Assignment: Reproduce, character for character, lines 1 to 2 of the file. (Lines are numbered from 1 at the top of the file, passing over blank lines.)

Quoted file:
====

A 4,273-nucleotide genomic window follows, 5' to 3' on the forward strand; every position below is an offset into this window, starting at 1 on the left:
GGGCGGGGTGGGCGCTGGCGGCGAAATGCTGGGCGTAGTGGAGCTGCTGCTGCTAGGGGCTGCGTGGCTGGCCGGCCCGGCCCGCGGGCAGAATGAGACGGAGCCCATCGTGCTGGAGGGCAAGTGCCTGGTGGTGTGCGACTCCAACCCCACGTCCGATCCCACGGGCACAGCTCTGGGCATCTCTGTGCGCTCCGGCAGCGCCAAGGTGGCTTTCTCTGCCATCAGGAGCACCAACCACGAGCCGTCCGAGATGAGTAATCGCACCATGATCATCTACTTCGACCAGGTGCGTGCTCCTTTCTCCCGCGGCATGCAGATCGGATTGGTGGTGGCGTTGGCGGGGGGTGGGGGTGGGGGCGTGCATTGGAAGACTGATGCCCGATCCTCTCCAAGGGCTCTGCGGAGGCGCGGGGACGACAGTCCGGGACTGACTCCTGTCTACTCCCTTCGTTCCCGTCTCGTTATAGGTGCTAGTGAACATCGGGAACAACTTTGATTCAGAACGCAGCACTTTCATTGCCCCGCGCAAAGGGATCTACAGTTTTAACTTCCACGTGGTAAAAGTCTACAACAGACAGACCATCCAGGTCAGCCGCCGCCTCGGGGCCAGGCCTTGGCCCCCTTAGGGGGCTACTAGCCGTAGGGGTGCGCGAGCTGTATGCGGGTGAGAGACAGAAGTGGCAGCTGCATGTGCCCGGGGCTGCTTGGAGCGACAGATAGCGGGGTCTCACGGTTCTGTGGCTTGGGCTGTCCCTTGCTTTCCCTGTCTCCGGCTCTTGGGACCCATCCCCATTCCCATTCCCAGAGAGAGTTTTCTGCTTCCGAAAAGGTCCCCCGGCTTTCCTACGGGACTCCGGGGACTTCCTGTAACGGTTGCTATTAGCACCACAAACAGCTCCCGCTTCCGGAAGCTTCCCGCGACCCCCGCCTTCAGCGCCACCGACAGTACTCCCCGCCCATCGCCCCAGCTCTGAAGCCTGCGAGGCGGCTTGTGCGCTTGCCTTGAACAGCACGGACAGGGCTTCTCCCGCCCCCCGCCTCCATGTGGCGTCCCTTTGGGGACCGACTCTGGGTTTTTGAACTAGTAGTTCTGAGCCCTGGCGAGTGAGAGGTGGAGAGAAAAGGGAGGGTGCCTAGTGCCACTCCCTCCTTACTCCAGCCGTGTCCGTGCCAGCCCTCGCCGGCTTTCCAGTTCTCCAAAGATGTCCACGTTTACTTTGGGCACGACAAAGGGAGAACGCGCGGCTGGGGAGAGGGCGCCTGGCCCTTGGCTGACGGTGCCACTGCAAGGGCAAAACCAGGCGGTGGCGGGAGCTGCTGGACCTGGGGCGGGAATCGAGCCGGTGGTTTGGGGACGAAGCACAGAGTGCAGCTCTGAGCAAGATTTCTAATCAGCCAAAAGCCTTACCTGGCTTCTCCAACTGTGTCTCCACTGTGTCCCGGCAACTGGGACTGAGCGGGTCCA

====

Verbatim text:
A 4,273-nucleotide genomic window follows, 5' to 3' on the forward strand; every position below is an offset into this window, starting at 1 on the left:
GGGCGGGGTGGGCGCTGGCGGCGAAATGCTGGGCGTAGTGGAGCTGCTGCTGCTAGGGGCTGCGTGGCTGGCCGGCCCGGCCCGCGGGCAGAATGAGACGGAGCCCATCGTGCTGGAGGGCAAGTGCCTGGTGGTGTGCGACTCCAACCCCACGTCCGATCCCACGGGCACAGCTCTGGGCATCTCTGTGCGCTCCGGCAGCGCCAAGGTGGCTTTCTCTGCCATCAGGAGCACCAACCACGAGCCGTCCGAGATGAGTAATCGCACCATGATCATCTACTTCGACCAGGTGCGTGCTCCTTTCTCCCGCGGCATGCAGATCGGATTGGTGGTGGCGTTGGCGGGGGGTGGGGGTGGGGGCGTGCATTGGAAGACTGATGCCCGATCCTCTCCAAGGGCTCTGCGGAGGCGCGGGGACGACAGTCCGGGACTGACTCCTGTCTACTCCCTTCGTTCCCGTCTCGTTATAGGTGCTAGTGAACATCGGGAACAACTTTGATTCAGAACGCAGCACTTTCATTGCCCCGCGCAAAGGGATCTACAGTTTTAACTTCCACGTGGTAAAAGTCTACAACAGACAGACCATCCAGGTCAGCCGCCGCCTCGGGGCCAGGCCTTGGCCCCCTTAGGGGGCTACTAGCCGTAGGGGTGCGCGAGCTGTATGCGGGTGAGAGACAGAAGTGGCAGCTGCATGTGCCCGGGGCTGCTTGGAGCGACAGATAGCGGGGTCTCACGGTTCTGTGGCTTGGGCTGTCCCTTGCTTTCCCTGTCTCCGGCTCTTGGGACCCATCCCCATTCCCATTCCCAGAGAGAGTTTTCTGCTTCCGAAAAGGTCCCCCGGCTTTCCTACGGGACTCCGGGGACTTCCTGTAACGGTTGCTATTAGCACCACAAACAGCTCCCGCTTCCGGAAGCTTCCCGCGACCCCCGCCTTCAGCGCCACCGACAGTACTCCCCGCCCATCGCCCCAGCTCTGAAGCCTGCGAGGCGGCTTGTGCGCTTGCCTTGAACAGCACGGACAGGGCTTCTCCCGCCCCCCGCCTCCATGTGGCGTCCCTTTGGGGACCGACTCTGGGTTTTTGAACTAGTAGTTCTGAGCCCTGGCGAGTGAGAGGTGGAGAGAAAAGGGAGGGTGCCTAGTGCCACTCCCTCCTTACTCCAGCCGTGTCCGTGCCAGCCCTCGCCGGCTTTCCAGTTCTCCAAAGATGTCCACGTTTACTTTGGGCACGACAAAGGGAGAACGCGCGGCTGGGGAGAGGGCGCCTGGCCCTTGGCTGACGGTGCCACTGCAAGGGCAAAACCAGGCGGTGGCGGGAGCTGCTGGACCTGGGGCGGGAATCGAGCCGGTGGTTTGGGGACGAAGCACAGAGTGCAGCTCTGAGCAAGATTTCTAATCAGCCAAAAGCCTTACCTGGCTTCTCCAACTGTGTCTCCACTGTGTCCCGGCAACTGGGACTGAGCGGGTCCA